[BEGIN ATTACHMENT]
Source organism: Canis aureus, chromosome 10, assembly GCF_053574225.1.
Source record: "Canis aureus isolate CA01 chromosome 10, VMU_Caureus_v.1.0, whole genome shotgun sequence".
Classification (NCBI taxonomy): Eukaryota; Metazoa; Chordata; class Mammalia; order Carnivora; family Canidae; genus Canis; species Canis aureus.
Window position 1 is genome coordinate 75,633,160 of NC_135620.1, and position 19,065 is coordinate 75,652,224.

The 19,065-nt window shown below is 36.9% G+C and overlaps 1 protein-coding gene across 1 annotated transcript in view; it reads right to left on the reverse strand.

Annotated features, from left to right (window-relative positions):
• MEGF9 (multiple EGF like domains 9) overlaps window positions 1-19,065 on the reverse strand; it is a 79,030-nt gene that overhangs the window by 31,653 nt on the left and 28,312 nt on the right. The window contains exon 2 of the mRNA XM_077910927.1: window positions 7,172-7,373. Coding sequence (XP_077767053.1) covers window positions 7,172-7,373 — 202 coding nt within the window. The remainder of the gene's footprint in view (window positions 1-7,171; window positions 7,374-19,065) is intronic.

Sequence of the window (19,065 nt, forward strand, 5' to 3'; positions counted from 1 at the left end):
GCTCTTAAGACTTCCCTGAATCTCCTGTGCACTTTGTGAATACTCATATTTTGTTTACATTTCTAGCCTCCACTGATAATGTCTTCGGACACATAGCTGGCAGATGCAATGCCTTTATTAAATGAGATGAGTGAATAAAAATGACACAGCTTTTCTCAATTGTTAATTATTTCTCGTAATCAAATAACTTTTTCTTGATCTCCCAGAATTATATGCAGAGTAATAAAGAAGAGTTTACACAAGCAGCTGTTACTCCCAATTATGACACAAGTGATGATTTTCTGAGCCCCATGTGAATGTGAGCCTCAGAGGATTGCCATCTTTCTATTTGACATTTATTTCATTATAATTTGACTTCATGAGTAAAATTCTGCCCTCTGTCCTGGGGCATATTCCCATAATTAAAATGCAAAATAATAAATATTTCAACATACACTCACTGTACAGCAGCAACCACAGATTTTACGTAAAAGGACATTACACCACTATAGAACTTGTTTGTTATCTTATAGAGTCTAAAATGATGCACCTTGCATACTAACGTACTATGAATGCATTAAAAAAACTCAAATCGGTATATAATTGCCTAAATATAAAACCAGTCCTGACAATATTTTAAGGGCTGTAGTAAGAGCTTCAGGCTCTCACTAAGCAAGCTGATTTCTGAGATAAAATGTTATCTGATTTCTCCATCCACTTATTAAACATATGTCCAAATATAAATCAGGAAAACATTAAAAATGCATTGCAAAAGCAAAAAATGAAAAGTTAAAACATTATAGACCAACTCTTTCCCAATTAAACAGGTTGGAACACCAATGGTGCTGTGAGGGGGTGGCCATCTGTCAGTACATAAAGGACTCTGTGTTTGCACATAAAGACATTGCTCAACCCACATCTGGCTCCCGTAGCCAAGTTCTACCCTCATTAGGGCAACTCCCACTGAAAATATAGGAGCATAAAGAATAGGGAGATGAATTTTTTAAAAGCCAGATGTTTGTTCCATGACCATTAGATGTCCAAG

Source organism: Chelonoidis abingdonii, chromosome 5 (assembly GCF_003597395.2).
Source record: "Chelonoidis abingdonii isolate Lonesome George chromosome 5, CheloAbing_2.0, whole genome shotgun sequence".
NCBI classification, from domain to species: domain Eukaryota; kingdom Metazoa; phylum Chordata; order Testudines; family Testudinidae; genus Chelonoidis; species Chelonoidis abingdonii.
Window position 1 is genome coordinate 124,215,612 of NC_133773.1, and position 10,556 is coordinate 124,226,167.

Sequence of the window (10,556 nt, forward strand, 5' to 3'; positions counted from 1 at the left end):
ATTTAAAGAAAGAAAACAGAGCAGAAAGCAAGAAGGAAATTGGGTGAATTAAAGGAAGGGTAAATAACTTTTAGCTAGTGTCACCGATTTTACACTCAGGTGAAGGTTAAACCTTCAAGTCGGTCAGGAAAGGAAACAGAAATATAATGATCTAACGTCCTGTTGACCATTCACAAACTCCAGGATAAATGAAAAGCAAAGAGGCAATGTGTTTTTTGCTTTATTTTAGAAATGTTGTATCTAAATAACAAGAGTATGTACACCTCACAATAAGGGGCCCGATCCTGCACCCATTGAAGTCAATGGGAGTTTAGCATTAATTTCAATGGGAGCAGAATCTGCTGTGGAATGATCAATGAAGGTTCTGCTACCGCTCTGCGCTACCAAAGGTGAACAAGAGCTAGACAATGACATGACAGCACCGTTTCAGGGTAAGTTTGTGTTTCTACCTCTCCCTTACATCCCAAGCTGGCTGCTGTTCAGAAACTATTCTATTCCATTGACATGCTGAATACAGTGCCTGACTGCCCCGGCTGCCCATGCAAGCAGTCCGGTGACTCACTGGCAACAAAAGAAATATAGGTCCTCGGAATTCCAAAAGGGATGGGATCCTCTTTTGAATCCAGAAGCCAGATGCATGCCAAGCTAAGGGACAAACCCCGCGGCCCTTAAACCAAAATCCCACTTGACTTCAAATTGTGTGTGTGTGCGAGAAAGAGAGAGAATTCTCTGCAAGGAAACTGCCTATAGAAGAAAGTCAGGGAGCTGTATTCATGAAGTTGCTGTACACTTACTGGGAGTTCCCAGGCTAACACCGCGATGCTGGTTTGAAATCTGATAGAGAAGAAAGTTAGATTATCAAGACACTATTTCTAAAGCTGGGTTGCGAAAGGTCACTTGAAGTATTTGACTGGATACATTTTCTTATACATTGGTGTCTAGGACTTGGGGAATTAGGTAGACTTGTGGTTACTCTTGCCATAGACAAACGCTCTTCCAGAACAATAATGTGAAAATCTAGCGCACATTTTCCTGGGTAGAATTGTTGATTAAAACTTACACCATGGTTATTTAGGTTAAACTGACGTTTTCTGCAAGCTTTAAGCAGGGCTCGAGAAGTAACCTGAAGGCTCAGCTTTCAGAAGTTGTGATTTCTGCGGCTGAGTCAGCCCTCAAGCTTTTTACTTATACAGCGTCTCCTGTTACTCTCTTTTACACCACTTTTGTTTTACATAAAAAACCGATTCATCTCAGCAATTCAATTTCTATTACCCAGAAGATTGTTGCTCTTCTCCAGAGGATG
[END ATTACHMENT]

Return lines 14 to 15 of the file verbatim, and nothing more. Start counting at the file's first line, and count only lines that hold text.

Sequence of the window (10,556 nt, forward strand, 5' to 3'; positions counted from 1 at the left end):
ATTTAAAGAAAGAAAACAGAGCAGAAAGCAAGAAGGAAATTGGGTGAATTAAAGGAAGGGTAAATAACTTTTAGCTAGTGTCACCGATTTTACACTCAGGTGAAGGTTAAACCTTCAAGTCGGTCAGGAAAGGAAACAGAAATATAATGATCTAACGTCCTGTTGACCATTCACAAACTCCAGGATAAATGAAAAGCAAAGAGGCAATGTGTTTTTTGCTTTATTTTAGAAATGTTGTATCTAAATAACAAGAGTATGTACACCTCACAATAAGGGGCCCGATCCTGCACCCATTGAAGTCAATGGGAGTTTAGCATTAATTTCAATGGGAGCAGAATCTGCTGTGGAATGATCAATGAAGGTTCTGCTACCGCTCTGCGCTACCAAAGGTGAACAAGAGCTAGACAATGACATGACAGCACCGTTTCAGGGTAAGTTTGTGTTTCTACCTCTCCCTTACATCCCAAGCTGGCTGCTGTTCAGAAACTATTCTATTCCATTGACATGCTGAATACAGTGCCTGACTGCCCCGGCTGCCCATGCAAGCAGTCCGGTGACTCACTGGCAACAAAAGAAATATAGGTCCTCGGAATTCCAAAAGGGATGGGATCCTCTTTTGAATCCAGAAGCCAGATGCATGCCAAGCTAAGGGACAAACCCCGCGGCCCTTAAACCAAAATCCCACTTGACTTCAAATTGTGTGTGTGTGCGAGAAAGAGAGAGAATTCTCTGCAAGGAAACTGCCTATAGAAGAAAGTCAGGGAGCTGTATTCATGAAGTTGCTGTACACTTACTGGGAGTTCCCAGGCTAACACCGCGATGCTGGTTTGAAATCTGATAGAGAAGAAAGTTAGATTATCAAGACACTATTTCTAAAGCTGGGTTGCGAAAGGTCACTTGAAGTATTTGACTGGATACATTTTCTTATACATTGGTGTCTAGGACTTGGGGAATTAGGTAGACTTGTGGTTACTCTTGCCATAGACAAACGCTCTTCCAGAACAATAATGTGAAAATCTAGCGCACATTTTCCTGGGTAGAATTGTTGATTAAAACTTACACCATGGTTATTTAGGTTAAACTGACGTTTTCTGCAAGCTTTAAGCAGGGCTCGAGAAGTAACCTGAAGGCTCAGCTTTCAGAAGTTGTGATTTCTGCGGCTGAGTCAGCCCTCAAGCTTTTTACTTATACAGCGTCTCCTGTTACTCTCTTTTACACCACTTTTGTTTTACATAAAAAACCGATTCATCTCAGCAATTCAATTTCTATTACCCAGAAGATTGTTGCTCTTCTCCAGAGGATG